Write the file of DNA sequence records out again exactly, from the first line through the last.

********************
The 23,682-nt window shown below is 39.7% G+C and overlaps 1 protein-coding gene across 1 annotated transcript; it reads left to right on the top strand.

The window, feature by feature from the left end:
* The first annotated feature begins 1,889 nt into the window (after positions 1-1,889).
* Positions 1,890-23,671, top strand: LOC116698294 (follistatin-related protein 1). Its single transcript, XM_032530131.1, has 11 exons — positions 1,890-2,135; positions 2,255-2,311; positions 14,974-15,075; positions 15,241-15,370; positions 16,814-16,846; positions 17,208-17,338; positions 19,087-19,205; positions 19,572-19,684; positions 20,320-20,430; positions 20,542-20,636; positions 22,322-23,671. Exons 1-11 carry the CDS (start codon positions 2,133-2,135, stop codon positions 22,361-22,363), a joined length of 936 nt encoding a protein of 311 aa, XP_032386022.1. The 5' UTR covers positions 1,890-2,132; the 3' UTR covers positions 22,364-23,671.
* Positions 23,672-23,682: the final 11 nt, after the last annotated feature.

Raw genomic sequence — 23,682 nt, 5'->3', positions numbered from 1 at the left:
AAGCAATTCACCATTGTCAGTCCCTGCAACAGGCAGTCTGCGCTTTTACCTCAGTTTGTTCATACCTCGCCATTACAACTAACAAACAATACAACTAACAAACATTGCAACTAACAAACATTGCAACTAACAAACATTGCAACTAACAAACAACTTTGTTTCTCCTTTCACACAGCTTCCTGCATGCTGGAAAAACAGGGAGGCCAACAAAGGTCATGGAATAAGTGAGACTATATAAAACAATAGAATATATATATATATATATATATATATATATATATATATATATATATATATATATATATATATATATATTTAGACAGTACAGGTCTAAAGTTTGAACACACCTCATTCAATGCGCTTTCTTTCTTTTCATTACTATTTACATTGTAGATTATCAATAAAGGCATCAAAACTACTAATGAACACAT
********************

The 23,682-nt window shown below is 39.7% G+C and overlaps 1 protein-coding gene across 1 annotated transcript; it reads left to right on the top strand.

The window, feature by feature from the left end:
* The first annotated feature begins 1,889 nt into the window (after positions 1-1,889).
* Positions 1,890-23,671, top strand: LOC116698294 (follistatin-related protein 1). Its single transcript, XM_032530131.1, has 11 exons — positions 1,890-2,135; positions 2,255-2,311; positions 14,974-15,075; positions 15,241-15,370; positions 16,814-16,846; positions 17,208-17,338; positions 19,087-19,205; positions 19,572-19,684; positions 20,320-20,430; positions 20,542-20,636; positions 22,322-23,671. Exons 1-11 carry the CDS (start codon positions 2,133-2,135, stop codon positions 22,361-22,363), a joined length of 936 nt encoding a protein of 311 aa, XP_032386022.1. The 5' UTR covers positions 1,890-2,132; the 3' UTR covers positions 22,364-23,671.
* Positions 23,672-23,682: the final 11 nt, after the last annotated feature.

Raw genomic sequence — 23,682 nt, 5'->3', positions numbered from 1 at the left:
AAGCAATTCACCATTGTCAGTCCCTGCAACAGGCAGTCTGCGCTTTTACCTCAGTTTGTTCATACCTCGCCATTACAACTAACAAACAATACAACTAACAAACATTGCAACTAACAAACATTGCAACTAACAAACATTGCAACTAACAAACAACTTTGTTTCTCCTTTCACACAGCTTCCTGCATGCTGGAAAAACAGGGAGGCCAACAAAGGTCATGGAATAAGTGAGACTATATAAAACAATAGAATATATATATATATATATATATATATATATATATATATATATATATATATATATATATATATATATATTTAGACAGTACAGGTCTAAAGTTTGAACACACCTCATTCAATGCGCTTTCTTTCTTTTCATTACTATTTACATTGTAGATTATCAATAAAGGCATCAAAACTACTAATGAACACAT